The Split Bicycle
(for Andrew Glaze)
Watching him clamp the sections together
(an anti-theft model),
I envision each half going its separate way:
one spinning downtown,
the other into northern New Jersey,
reunited somehow in Albany or Montreal.
And where’s the rider in all this?
He’s on both.
Perfectly happy on the rear wheel,
afloat, brakeless, pedaling away like mad,
I’d be the last to remind the man he’s bound to hit a wall,
or run right through a girl at a bus stop.
On the front half,
astride the handlebars,
he’s a cool driver,
steering gives him poise
and of course the hand brakes inspire confidence.
But without pedals
his energy is slack,
he can coast but not drive uphill or pass a firetruck.
Actually, his talent’s distributed equally.
And whether half the bicycle is chained outside
or all of it brought in from the cold
is a philospher’s trap:
what counts is the coffee,
the whole man,
The moment at rest, and the writer’s misery.
By Norman Rosten ©1979, from Norman Rosten Selected Poems.
Norman Rosten in the early 70’s, photo by Andrew Glaze, property of the Andrew Glaze Estate.
Pablo Medina is a Cuban-American poet and novelist who grew up in New York City. He is currently a Professor, and Director of the Masters of Fine Arts Department, at Emerson College in Boston. At the front of his 2005 poetry book, Points of Balance, Medina inscribed “Andy your voice appears here and there in these poems. Pablo 5/20/05”.
In 2015, Medina wrote the following tribute for Andrew Glaze:
“I met Andrew Glaze in Miami, in the immediate aftermath of Hurricane Andrew. I’d just moved there and was searching for good poets like a crazed Diogenes. “Call me Andy,” he said. “I don’t want to be associated with that horrible storm.” Andy was gentle and welcoming, the complete antithesis of the hurricane. Whatever fury was in him came out in his poetry, which was then, and is still, determinedly engaged. I left Miami after two years and eventually Andy did too, but I have remained a steadfast reader and student of his work. I have learned from him how to be true to the craft, despite the many disappointments a poet must endure, and how to stand with dignity, grace and humor—always humor–before the storms that threaten to blow us away. Thank you, Andy, for your person, your friendship, and your extraordinary poetry.”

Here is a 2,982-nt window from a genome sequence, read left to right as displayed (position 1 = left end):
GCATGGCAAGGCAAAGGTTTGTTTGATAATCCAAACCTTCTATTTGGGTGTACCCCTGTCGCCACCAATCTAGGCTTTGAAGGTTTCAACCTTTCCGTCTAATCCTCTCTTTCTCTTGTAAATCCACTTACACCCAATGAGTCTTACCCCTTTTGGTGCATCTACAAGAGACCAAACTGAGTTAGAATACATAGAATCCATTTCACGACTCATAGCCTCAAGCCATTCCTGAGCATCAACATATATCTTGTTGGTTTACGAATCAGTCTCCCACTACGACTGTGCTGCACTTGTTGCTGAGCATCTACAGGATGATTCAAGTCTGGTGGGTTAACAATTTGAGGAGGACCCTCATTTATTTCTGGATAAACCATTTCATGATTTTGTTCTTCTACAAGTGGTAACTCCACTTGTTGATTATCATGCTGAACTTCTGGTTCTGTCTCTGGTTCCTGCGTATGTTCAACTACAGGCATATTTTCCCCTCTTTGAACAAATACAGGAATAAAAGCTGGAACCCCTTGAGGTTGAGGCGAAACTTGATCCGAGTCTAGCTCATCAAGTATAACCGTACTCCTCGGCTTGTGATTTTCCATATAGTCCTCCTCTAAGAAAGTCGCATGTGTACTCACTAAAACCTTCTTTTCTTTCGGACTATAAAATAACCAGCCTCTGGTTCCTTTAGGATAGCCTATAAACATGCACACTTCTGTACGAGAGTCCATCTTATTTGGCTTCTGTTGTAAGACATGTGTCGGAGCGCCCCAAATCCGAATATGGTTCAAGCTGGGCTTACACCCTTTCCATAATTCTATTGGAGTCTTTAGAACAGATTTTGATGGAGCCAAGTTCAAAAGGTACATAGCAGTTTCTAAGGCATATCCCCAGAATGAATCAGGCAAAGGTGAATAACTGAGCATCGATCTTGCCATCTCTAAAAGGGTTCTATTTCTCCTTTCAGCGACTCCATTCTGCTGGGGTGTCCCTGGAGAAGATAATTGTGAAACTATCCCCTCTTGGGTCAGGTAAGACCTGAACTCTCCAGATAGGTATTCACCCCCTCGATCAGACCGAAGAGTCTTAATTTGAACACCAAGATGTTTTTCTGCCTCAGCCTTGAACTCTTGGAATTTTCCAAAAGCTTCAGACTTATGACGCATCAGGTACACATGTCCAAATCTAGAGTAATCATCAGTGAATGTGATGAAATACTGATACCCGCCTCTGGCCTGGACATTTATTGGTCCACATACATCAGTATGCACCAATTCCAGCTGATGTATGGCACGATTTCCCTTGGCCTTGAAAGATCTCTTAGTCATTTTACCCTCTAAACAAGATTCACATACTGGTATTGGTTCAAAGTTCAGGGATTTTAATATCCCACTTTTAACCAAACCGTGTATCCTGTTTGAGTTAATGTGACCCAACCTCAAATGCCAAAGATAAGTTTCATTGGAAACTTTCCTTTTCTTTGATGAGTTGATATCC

Schmitt is a professor of Creative Writing at the University of Miami, and the author of multiple collections of poems. Along with his other work, “Interview with Andrew Glaze” is a piece that was published in Birmingham Poetry Review in 2000.
In 2015, he wrote the following tribute:
“I first met the feisty but marvelously gentle and modest man called Andy Glaze at Books and Books, the hub of Miami’s arts community, in about 1990. Andy had just moved to Miami from New York, after his wife inherited a house there. Although nearly forty years separated us, we shared a friendship in poetry. Andy became like the favorite uncle I never had, especially after my father’s passing in 1996. I have been proud and grateful to consider Andrew Glaze my friend. Eventually, he and his wife Adriana moved back to Birmingham, thus completing a circle. Miami’s literary scene, and my own daily life, are poorer without him.
“Birmingham and Alabama,” he once wrote, “to me, are unfinished and unfinishable poems.” One hopes that Andy Glaze’s poems are never finished.